In this video tutorial and cheat sheet you’ll learn:
- User management commands in Linux with examples.
- Adding, deleting, changing Linux user accounts.
- Managing groups in Linux.
Each account consists of a username and a unique number called the UID which is short for user ID. Also, each account has a default group to which it belongs, some comments associated with that account, a shell to start when the user logs into the system, and a home directory. All of this information is stored in the /etc/passwd file. Note that /etc/passwd
is spelled “passwd.”
Historically, encrypted password information was also stored in the /etc/passwd file. However, the /etc/passwd file is actually readable by anyone on the system, so storing password information, even though it’s encrypted, is actually a security risk. So now, by default, the encrypted password information is stored in /etc/shadow. That file is only readable by the superuser or the root account on the system.
Managing users on a Linux system is fairly straightforward. If you want to create an account, use the useradd command and to delete accounts, use the userdel command. To modify existing accounts, just use the usermod command. These commands listed on your screen are the low-level Linux commands and they’re available on all the Linux distributions. However, some distros provide their own account creation tools that you can use if you so choose.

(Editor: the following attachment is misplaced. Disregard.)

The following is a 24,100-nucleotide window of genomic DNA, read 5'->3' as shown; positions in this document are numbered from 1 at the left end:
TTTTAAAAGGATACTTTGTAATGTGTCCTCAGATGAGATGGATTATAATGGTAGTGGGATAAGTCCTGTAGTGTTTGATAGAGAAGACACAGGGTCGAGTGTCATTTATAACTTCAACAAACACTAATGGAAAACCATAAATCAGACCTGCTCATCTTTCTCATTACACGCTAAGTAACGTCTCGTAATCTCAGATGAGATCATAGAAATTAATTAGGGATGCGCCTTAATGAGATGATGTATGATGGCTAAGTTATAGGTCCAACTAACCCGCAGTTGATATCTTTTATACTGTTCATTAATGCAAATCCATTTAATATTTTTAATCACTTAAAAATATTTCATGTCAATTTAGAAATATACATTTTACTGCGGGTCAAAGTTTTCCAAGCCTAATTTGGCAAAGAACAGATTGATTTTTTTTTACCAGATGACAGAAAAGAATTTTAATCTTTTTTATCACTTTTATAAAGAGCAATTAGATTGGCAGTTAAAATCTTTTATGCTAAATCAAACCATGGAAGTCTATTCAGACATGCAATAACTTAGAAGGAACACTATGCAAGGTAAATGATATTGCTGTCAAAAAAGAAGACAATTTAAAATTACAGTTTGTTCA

Just like the /etc/passwd file contains account information, the /etc/group file contains group information. To create a group use the groupadd command. The groupdel command will delete a group. To modify a group, use the groupmod command.
To see what groups an account is in, use the groups command. If you specify an account after the groups command, it will show all the group memberships for that specified account. If you happen to execute the groups command without any arguments, it displays the groups that the current user is in.
If you want to switch to another account, use the su command, which stands for switch user. To verify what account you’re currently using, simply run the whoami command and it will return the account name.
The sudo command is used to allow one user to run commands as another user. This is most commonly used to allow a normal user to execute a program as the superuser, so you can think of sudo as “superuser do.” To start a shell as another user, run “sudo -s” or you can also run “sudo su”.
By the way, the file that stores the sudo configuration is /etc/sudoers. To modify the sudoers file, use the visudo command. It has syntax checking built in so you don’t accidentally break the sudo configuration.
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